CMBS Spreads Fall as Issuers Flood Market
Commercial MBS rallied this week amid the heaviest issuance since early last year.
Some $5.2 billion of conduit and single-borrower offerings were on track to price, on top of $3.3 billion last week. That two-week total was the highest since the first two weeks of February 2015, when roughly the same amount was floated.
The flow of deals is projected to remain heavy until early December, as issuers clear their decks of loans before risk-retention guidelines kick in on Christmas Eve. Bond buyers, anticipating a lull in activity early next year, are snapping up paper while they can, according to CMBS traders and investors.
“Once we get through November, there really won’t be much issuance in December, January or February, so people are buying what they can now,” said one portfolio manager. Many of those investors need to redeploy principal returned from the huge wave of pre-crash CMBS deals reaching maturity, he added.
After ranging from 115 bp to 120 bp over swaps since late September, spreads on benchmark classes dropped to a range of 111-117 bp in the three conduit deals that priced by Thursday (see Initial Pricings on Pages 14-17). And yesterday, the benchmark tranche of a fourth conduit offering was close to pricing at the tightest spread of all — 107 bp.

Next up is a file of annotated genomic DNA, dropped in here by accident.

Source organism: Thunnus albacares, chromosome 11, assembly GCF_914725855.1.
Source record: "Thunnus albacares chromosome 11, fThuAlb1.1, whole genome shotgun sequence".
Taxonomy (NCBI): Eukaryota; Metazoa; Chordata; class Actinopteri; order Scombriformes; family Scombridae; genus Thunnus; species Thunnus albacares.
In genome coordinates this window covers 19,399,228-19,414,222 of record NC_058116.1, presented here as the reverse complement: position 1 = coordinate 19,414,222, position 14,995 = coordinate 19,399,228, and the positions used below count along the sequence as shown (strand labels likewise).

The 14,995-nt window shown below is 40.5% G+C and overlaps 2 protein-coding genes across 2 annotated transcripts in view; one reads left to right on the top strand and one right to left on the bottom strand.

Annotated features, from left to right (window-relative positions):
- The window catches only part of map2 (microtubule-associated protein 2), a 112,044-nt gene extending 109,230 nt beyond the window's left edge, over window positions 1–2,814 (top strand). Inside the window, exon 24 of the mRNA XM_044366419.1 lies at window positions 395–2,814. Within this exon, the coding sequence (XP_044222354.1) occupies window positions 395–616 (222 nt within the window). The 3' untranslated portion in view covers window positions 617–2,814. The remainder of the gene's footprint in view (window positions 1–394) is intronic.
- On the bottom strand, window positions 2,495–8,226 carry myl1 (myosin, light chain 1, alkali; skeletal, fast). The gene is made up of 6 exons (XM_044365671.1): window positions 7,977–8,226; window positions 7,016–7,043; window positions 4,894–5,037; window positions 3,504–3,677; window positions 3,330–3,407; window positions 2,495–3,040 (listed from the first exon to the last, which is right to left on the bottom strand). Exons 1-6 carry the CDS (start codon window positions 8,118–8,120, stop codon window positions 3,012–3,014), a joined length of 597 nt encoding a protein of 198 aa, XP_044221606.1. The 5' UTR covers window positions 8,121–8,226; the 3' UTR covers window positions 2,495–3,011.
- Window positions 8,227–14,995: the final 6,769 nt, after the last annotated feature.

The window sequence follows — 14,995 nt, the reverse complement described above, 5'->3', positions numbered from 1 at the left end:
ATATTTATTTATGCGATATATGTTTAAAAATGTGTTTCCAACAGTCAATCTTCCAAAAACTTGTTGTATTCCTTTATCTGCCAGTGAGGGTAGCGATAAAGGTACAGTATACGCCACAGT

The 111-bp level was recorded on the long-term, super-senior class of a $1.1 billion offering by J.P. Morgan and Deutsche Bank (JPMDB 2016-C4). The spread was 114 bp on the benchmark tranche of a $756.5 million issue by Citigroup, Barclays, Rialto Capital and CCRE (CGCMT 2016-C3). And it was 117 bp on the long-term super-seniors of a $787.5 million offering by CCRE and Societe Generale (CFCRE 2016-C6).
Meanwhile, Wells Fargo, Morgan Stanley and Bank of America were finding strong demand for a $725.6 million conduit offering (MSC 2016-BNK2). The benchmark notes, initially shopped at 109-bp area, are expected to end up at 107 bp at final pricing today. The buy-side preference for that deal reflected its advance compliance with risk-retention requirements. The three banks will retain a total of 5% of each class in the transaction, reflecting their willingness to “eat their own cooking.” The risk-sharing commitment also prompted investors to pay up for the trio’s predecessor transaction — the first test of the risk-retention guidelines, which don’t formally take effect until Dec. 24.
There was no price guidance available yesterday on a fifth conduit transaction that was in the market. The $767.6 million offering (CSAIL 2016-C7) is backed by loans from Credit Suisse, Benefit Street Partners and Silverpeak Real Estate Finance. The benchmark bonds could be shopped at 115-bp area, according to early “whisper” talk from the dealers.
Four single-borrower deals totaling $2.5 billion were also in the market this week. Three were expected to price today, and one is on track to price next week.